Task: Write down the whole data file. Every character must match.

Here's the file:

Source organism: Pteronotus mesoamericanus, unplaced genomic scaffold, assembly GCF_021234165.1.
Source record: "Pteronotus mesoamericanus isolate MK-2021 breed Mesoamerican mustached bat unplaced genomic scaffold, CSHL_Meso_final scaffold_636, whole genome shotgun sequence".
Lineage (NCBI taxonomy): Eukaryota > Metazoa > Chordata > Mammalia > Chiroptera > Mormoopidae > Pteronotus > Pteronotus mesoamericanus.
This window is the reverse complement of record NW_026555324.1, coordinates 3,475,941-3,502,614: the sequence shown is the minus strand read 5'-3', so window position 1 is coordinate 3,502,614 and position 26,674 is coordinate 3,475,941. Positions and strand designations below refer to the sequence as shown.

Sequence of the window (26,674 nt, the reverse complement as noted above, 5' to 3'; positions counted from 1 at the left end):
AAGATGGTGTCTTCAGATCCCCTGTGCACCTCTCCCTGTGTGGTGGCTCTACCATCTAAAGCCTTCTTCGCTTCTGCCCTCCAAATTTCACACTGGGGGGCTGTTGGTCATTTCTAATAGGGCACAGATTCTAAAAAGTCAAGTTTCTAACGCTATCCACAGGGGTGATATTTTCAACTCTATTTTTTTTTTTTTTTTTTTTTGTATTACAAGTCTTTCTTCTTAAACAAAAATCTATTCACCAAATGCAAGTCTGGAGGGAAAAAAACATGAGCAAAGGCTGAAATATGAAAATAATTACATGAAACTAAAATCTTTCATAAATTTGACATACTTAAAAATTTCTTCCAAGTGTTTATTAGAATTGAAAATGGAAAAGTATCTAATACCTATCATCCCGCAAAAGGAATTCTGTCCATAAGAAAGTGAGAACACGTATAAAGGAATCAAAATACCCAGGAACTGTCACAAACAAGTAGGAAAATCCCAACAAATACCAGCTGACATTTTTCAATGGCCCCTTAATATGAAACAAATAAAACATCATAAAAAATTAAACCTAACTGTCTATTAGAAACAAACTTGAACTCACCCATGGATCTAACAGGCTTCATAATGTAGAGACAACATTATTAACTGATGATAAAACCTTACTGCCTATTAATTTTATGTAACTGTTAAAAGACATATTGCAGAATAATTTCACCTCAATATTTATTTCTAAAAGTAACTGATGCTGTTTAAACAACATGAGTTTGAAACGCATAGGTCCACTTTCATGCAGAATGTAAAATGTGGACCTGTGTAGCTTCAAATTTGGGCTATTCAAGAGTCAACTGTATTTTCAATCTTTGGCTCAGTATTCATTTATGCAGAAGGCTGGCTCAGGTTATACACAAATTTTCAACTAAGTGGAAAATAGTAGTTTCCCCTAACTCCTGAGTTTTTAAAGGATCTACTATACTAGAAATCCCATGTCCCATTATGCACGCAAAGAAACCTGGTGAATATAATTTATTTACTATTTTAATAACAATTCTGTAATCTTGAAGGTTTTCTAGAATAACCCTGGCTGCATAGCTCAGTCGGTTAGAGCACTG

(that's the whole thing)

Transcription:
Source organism: Pteronotus mesoamericanus, unplaced genomic scaffold, assembly GCF_021234165.1.
Source record: "Pteronotus mesoamericanus isolate MK-2021 breed Mesoamerican mustached bat unplaced genomic scaffold, CSHL_Meso_final scaffold_636, whole genome shotgun sequence".
Lineage (NCBI taxonomy): Eukaryota > Metazoa > Chordata > Mammalia > Chiroptera > Mormoopidae > Pteronotus > Pteronotus mesoamericanus.
This window is the reverse complement of record NW_026555324.1, coordinates 3,475,941-3,502,614: the sequence shown is the minus strand read 5'-3', so window position 1 is coordinate 3,502,614 and position 26,674 is coordinate 3,475,941. Positions and strand designations below refer to the sequence as shown.

Sequence of the window (26,674 nt, the reverse complement as noted above, 5' to 3'; positions counted from 1 at the left end):
AAGATGGTGTCTTCAGATCCCCTGTGCACCTCTCCCTGTGTGGTGGCTCTACCATCTAAAGCCTTCTTCGCTTCTGCCCTCCAAATTTCACACTGGGGGGCTGTTGGTCATTTCTAATAGGGCACAGATTCTAAAAAGTCAAGTTTCTAACGCTATCCACAGGGGTGATATTTTCAACTCTATTTTTTTTTTTTTTTTTTTTTGTATTACAAGTCTTTCTTCTTAAACAAAAATCTATTCACCAAATGCAAGTCTGGAGGGAAAAAAACATGAGCAAAGGCTGAAATATGAAAATAATTACATGAAACTAAAATCTTTCATAAATTTGACATACTTAAAAATTTCTTCCAAGTGTTTATTAGAATTGAAAATGGAAAAGTATCTAATACCTATCATCCCGCAAAAGGAATTCTGTCCATAAGAAAGTGAGAACACGTATAAAGGAATCAAAATACCCAGGAACTGTCACAAACAAGTAGGAAAATCCCAACAAATACCAGCTGACATTTTTCAATGGCCCCTTAATATGAAACAAATAAAACATCATAAAAAATTAAACCTAACTGTCTATTAGAAACAAACTTGAACTCACCCATGGATCTAACAGGCTTCATAATGTAGAGACAACATTATTAACTGATGATAAAACCTTACTGCCTATTAATTTTATGTAACTGTTAAAAGACATATTGCAGAATAATTTCACCTCAATATTTATTTCTAAAAGTAACTGATGCTGTTTAAACAACATGAGTTTGAAACGCATAGGTCCACTTTCATGCAGAATGTAAAATGTGGACCTGTGTAGCTTCAAATTTGGGCTATTCAAGAGTCAACTGTATTTTCAATCTTTGGCTCAGTATTCATTTATGCAGAAGGCTGGCTCAGGTTATACACAAATTTTCAACTAAGTGGAAAATAGTAGTTTCCCCTAACTCCTGAGTTTTTAAAGGATCTACTATACTAGAAATCCCATGTCCCATTATGCACGCAAAGAAACCTGGTGAATATAATTTATTTACTATTTTAATAACAATTCTGTAATCTTGAAGGTTTTCTAGAATAACCCTGGCTGCATAGCTCAGTCGGTTAGAGCACTG